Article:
What's Not to Laugh?

Almost everything about aging–except grave illness and death–can be funny as well as disturbing. I try to find the funny and help us all get through it!

State of the cat address: Penelope in early 2016

Penelope_softedgesIt’s me again, Penelope. I haven’t posted anything for months because, well…everything was fine. Not much to complain about (although I whine and caterwaul anyway as a matter of principle).

But something strange has been going on since the beginning of the year. My mom is home every day. Don’t misunderstand. I like to have at least one of my folks home at all times, but I’d gotten used to her traipsing out of the house before 8 three days a week and not returning until nearly 5. It was predictable, every Tuesday, Wednesday, and Friday. (It’s a common misconception that cats don’t know what day it is.)

I am now adapting to this new pattern, but I have one complaint (I know you’re not surprised). Now that she’s not leaving me during the week, I expect her undivided attention, all day…and part of the night. After all, she no longer has to get up early, so the least she can do is play a few more rounds of chase-the-mousie or pull-the-string with me. At 11:00 p.m. Or anytime.

Even worse? Now I sometimes have to entertain her! Since it’s winter, or so I gather as I see snow on the patio…you know I’m am indoor cat, right? What was I saying? Oh, winter. There are days when she stays home watching TV and playing Boggle until she’s bored, and I have to provide the amusement. I got tired of the Qtip game (that I invented, don’t forget), so I feel obligated to find new ways to keep her occupied. It’s exhausting.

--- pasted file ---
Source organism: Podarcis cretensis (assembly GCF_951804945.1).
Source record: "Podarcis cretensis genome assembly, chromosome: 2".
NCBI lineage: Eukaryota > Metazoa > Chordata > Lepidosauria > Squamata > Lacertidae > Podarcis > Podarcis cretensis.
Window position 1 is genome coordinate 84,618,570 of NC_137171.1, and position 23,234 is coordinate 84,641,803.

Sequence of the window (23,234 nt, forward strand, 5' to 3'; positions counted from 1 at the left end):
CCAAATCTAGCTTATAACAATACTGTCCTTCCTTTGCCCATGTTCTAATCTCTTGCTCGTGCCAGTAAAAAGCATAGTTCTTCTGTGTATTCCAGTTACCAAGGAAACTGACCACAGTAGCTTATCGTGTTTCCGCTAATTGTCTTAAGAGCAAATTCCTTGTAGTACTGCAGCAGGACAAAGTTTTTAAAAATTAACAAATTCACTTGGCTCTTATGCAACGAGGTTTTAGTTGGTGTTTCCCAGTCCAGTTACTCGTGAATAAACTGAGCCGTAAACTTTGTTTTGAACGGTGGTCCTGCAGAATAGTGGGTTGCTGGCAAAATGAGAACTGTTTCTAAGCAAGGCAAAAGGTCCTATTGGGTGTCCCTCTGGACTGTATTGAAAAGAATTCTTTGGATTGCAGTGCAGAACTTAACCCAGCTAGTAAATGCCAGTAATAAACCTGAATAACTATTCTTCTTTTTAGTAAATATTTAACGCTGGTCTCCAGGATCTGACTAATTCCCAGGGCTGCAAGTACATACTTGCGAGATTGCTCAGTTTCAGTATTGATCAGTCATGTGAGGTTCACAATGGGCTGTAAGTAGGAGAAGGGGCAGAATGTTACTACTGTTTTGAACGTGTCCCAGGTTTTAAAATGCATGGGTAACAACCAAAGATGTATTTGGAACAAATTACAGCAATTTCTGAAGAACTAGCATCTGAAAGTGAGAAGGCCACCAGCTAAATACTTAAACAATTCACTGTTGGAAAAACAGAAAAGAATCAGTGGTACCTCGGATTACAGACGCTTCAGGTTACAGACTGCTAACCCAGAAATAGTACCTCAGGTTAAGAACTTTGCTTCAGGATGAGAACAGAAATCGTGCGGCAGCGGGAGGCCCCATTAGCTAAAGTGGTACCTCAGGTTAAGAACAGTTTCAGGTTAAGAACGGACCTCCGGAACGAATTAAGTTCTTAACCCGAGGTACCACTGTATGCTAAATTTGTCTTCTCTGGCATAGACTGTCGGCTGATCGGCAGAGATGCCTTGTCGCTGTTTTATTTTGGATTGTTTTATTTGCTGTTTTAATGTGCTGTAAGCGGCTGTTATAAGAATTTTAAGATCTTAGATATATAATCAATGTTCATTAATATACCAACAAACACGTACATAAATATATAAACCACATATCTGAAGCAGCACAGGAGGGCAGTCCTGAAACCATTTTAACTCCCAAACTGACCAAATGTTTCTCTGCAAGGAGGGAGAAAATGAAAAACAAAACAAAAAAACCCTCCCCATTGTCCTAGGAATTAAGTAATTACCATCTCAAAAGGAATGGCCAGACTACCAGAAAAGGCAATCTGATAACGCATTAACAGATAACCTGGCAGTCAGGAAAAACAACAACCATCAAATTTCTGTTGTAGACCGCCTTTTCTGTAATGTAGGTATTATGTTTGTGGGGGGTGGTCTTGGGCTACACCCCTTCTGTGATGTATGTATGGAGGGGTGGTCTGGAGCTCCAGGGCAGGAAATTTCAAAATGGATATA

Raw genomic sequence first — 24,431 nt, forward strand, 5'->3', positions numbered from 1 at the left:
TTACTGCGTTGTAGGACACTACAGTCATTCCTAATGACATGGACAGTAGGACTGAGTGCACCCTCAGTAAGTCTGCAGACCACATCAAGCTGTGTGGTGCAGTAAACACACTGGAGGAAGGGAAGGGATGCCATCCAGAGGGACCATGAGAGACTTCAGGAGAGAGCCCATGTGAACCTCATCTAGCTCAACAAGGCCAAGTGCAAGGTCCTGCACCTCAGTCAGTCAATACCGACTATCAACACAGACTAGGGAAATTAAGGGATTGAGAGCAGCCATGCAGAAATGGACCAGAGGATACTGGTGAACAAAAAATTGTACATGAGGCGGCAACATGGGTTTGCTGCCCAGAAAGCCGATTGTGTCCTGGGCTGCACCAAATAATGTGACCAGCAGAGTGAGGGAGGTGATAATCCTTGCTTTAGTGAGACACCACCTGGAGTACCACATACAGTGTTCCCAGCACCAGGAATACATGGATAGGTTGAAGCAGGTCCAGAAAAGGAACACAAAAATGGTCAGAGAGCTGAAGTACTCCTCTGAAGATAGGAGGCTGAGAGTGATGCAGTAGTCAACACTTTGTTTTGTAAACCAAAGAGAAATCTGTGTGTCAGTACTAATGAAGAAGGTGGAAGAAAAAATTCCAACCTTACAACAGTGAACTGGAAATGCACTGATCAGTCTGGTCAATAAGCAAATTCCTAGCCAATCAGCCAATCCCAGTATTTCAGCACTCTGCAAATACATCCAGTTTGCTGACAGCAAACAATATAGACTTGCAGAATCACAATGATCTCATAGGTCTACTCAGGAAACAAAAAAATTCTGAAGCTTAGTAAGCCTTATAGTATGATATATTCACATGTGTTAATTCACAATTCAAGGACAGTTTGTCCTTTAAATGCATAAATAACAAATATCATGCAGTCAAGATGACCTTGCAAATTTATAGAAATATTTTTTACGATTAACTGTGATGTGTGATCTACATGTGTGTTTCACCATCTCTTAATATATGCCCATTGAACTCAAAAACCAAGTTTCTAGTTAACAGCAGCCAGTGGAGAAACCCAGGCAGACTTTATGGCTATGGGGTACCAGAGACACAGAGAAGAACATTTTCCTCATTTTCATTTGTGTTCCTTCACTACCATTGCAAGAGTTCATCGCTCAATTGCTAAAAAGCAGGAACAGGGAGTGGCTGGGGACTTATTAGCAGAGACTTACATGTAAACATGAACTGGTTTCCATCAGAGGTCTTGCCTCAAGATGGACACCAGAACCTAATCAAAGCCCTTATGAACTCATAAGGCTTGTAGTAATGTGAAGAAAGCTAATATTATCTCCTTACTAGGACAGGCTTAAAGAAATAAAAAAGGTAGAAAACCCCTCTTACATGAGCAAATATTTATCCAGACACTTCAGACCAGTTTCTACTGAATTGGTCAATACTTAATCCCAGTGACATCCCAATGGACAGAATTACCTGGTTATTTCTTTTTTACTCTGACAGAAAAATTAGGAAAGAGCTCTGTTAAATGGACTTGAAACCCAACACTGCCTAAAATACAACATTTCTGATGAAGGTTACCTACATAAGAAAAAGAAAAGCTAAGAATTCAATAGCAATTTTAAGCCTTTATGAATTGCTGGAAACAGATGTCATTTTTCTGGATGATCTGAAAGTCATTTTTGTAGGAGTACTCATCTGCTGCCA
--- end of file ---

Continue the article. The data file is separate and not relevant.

Also, since my mom’s the one who scoops my poop (I just love that phrase!), I expect her to tend to my litter box just after I use it each time. She’s home, isn’t she?

I can’t get too comfortable with this new schedule though. Recently, I caught her filling next month’s calendar with lunch dates, appointments, and tasks that take her out of the house. One day, I observed her looking through a catalog of courses…which means even more non-Penelope activities.

I would have one of my hissy fits (her name for my wild running and bouncing off walls…no hissing involved), but I calm myself by remembering that I have two parents. And my dad gives the best belly rubs.

 

 

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Internal donut wars

This morning, at 10:30 a.m.:

I’m sitting in the waiting room at Bredemann Toyota, where I’ll spend the next hour-and-a-half. My RAV4 is in for its 50,000-mile oil change, tire rotation, and all that other stuff ($$).

It’s a comfortable room, with a TV currently showing The View, a machine that lets you choose from a variety of coffees, and…this is key…a tempting tray of donuts. In the past 7 years I’ve been bringing the RAV4 here for service, I’ve avoided even glancing at that tray to keep my sweet tooth from itching. But today, as I walked into the room, scanning it for a good spot to settle in, I saw it. And right smack in the middle of the tray was my favorite, a cake donut with chocolate frosting. I’m not sure I’m strong enough to resist it.

But I sat down and began writing this post to keep my mind focused on something (anything) else. Just before starting this sentence, another customer got up and walked over to the tray. After a few seconds of contemplation, he chose one and took it back to his seat. It was my chocolate-covered donut! Now I’m wondering: Is there another one on the tray? And…and most important…should I be happy or unhappy if the answer is yes?